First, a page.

Excesses: Think about insurance before you need it!

4 April 2018

Understanding your insurance policies – what you are and are not covered for, and what you need to do to make a claim – could save a lot of headaches, says Insurance & Financial Services Ombudsman, Karen Stevens.

“Insurance doesn’t cover you for all things at all times,” says Karen. “Understanding what you’re signing up to will help to avoid issues later on.”

Paying an excess on your claim is an issue for many people. “On average, 3,500 people contact us each year and about 10 percent of all general insurance enquiries are about having to pay an excess,” says Karen. “We monitor trends so we can better inform the industry and consumers about issues that can be better managed or, ultimately, avoided.”

“We explain to a lot of people that, in most cases when an insurance claim is accepted, you have to pay an excess.”

“One common cause of frustration is when people are not at fault in a car accident, but still have to pay an excess. If the other driver at fault is insured, and their insurer accepts they were at fault, the excess may be refunded and the no-claims bonus reinstated. But, in many cases, the only way to recover the excess is through the Disputes Tribunal."

The other common complaint about paying an excess is when people have to pay separate excesses for separate events.For example, when rooms in a house are damaged by two or more separate events, but claimed for at the same time, it is likely to result in two excesses.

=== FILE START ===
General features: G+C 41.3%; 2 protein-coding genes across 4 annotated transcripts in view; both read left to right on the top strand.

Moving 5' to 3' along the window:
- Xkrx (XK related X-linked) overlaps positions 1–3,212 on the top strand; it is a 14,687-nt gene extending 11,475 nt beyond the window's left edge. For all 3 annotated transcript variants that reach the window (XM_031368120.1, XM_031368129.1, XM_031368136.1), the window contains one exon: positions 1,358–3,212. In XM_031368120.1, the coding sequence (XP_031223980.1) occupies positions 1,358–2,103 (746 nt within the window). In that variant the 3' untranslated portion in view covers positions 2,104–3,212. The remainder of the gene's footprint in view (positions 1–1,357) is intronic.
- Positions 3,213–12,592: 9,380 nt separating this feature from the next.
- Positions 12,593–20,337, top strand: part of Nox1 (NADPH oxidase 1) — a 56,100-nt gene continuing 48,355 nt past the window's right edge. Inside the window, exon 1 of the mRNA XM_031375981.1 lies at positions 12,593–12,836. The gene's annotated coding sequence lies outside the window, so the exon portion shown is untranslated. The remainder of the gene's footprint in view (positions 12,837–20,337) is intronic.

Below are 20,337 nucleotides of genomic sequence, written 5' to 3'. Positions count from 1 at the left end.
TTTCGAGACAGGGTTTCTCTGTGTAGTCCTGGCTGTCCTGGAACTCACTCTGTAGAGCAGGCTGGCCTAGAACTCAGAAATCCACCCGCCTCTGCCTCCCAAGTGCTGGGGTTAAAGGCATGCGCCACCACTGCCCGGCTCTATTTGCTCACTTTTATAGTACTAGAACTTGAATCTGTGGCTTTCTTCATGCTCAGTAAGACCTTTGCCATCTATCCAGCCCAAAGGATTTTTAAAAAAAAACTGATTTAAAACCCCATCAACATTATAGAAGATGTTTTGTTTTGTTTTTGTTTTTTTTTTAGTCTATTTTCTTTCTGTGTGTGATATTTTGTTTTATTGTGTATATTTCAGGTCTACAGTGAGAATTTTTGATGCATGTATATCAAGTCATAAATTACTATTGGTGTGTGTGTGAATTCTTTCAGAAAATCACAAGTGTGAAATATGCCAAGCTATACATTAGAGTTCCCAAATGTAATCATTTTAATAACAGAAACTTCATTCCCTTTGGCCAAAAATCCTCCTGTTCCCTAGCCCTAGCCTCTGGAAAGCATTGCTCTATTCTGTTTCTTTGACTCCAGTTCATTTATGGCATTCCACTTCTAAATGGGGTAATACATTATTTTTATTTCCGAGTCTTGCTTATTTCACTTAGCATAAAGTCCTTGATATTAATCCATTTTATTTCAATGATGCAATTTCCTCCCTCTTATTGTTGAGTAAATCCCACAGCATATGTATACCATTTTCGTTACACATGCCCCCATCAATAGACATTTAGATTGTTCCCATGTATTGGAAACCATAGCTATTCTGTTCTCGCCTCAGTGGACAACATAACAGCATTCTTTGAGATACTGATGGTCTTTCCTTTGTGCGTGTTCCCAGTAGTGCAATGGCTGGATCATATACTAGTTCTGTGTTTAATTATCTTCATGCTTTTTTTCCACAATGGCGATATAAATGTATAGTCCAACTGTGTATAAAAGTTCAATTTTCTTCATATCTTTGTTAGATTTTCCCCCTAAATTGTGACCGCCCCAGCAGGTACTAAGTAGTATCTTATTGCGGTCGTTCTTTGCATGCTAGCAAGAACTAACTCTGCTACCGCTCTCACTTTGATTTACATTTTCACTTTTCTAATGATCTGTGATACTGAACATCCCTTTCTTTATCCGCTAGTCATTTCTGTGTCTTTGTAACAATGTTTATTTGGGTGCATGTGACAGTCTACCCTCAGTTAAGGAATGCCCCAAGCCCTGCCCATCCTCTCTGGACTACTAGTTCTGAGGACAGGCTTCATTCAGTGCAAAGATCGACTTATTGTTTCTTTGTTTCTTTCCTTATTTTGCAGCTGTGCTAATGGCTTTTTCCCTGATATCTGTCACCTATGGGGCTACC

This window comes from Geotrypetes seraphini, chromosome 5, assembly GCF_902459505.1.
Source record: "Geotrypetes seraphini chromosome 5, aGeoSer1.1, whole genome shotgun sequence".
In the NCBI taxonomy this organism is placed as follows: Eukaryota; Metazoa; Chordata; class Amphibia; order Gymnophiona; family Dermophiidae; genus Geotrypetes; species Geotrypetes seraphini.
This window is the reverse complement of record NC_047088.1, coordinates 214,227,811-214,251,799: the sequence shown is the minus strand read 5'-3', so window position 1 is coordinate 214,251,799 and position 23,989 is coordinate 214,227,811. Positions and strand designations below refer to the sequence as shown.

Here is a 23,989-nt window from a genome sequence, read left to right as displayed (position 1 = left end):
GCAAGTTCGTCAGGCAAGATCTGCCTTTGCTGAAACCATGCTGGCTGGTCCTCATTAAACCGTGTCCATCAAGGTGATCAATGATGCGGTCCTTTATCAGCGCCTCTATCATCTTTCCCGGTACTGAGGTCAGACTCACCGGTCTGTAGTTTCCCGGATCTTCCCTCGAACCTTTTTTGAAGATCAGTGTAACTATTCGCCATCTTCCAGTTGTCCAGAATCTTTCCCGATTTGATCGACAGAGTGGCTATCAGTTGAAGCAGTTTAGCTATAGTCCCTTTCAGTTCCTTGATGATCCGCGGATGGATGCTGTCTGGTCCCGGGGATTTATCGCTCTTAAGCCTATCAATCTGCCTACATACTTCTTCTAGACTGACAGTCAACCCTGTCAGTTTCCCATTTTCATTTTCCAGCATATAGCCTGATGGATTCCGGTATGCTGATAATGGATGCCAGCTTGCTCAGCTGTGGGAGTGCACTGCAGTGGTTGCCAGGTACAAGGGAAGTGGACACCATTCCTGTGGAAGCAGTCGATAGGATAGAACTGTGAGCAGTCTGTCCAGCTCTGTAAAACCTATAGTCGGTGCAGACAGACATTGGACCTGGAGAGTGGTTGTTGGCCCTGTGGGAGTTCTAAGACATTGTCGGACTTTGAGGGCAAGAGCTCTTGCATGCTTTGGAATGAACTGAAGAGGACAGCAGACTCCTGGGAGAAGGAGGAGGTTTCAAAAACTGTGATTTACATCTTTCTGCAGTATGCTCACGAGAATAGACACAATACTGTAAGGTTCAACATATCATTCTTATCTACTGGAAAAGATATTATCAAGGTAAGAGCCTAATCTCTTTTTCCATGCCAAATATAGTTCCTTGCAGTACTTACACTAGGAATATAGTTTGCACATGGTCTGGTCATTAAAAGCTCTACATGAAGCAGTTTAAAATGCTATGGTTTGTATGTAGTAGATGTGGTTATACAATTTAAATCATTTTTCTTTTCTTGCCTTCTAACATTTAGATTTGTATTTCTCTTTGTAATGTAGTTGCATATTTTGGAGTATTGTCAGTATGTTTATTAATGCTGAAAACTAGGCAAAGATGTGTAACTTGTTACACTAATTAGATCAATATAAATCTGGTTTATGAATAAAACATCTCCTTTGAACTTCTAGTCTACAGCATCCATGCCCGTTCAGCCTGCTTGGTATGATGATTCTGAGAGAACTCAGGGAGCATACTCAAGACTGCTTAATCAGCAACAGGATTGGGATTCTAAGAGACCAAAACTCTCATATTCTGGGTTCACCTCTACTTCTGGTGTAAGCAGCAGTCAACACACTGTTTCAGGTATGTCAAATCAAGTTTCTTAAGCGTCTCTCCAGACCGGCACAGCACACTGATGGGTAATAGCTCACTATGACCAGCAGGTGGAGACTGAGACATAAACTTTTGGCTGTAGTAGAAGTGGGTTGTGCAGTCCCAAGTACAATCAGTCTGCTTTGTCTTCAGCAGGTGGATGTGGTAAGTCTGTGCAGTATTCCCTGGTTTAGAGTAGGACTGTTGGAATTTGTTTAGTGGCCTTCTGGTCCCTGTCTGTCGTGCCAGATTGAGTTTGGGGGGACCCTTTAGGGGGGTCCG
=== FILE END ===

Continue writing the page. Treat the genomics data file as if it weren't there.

An excess is a form of self-insurance. It helps to avoid too many small claims which would increase premiums for everyone who is insured. The amount of excess varies according to the type of insurance, and some policies will waive the excess in certain circumstances; for example, some car policies do not require an excess to be paid for a broken windscreen.

“Your insurance policy will say when you must pay an excess and how much it will be. Read your policy and ask your insurer for more details. Sometimes you can increase the excess payable as a way of decreasing your premiums.”

“The IFSO Scheme is an independent body which can provide unbiased information based on 23 years of experience. We encourage consumers to keep asking questions until they fully understand. Acting now will ensure you’re ready if you ever need to make a claim.”

See more information on: Excess and Uninsured drivers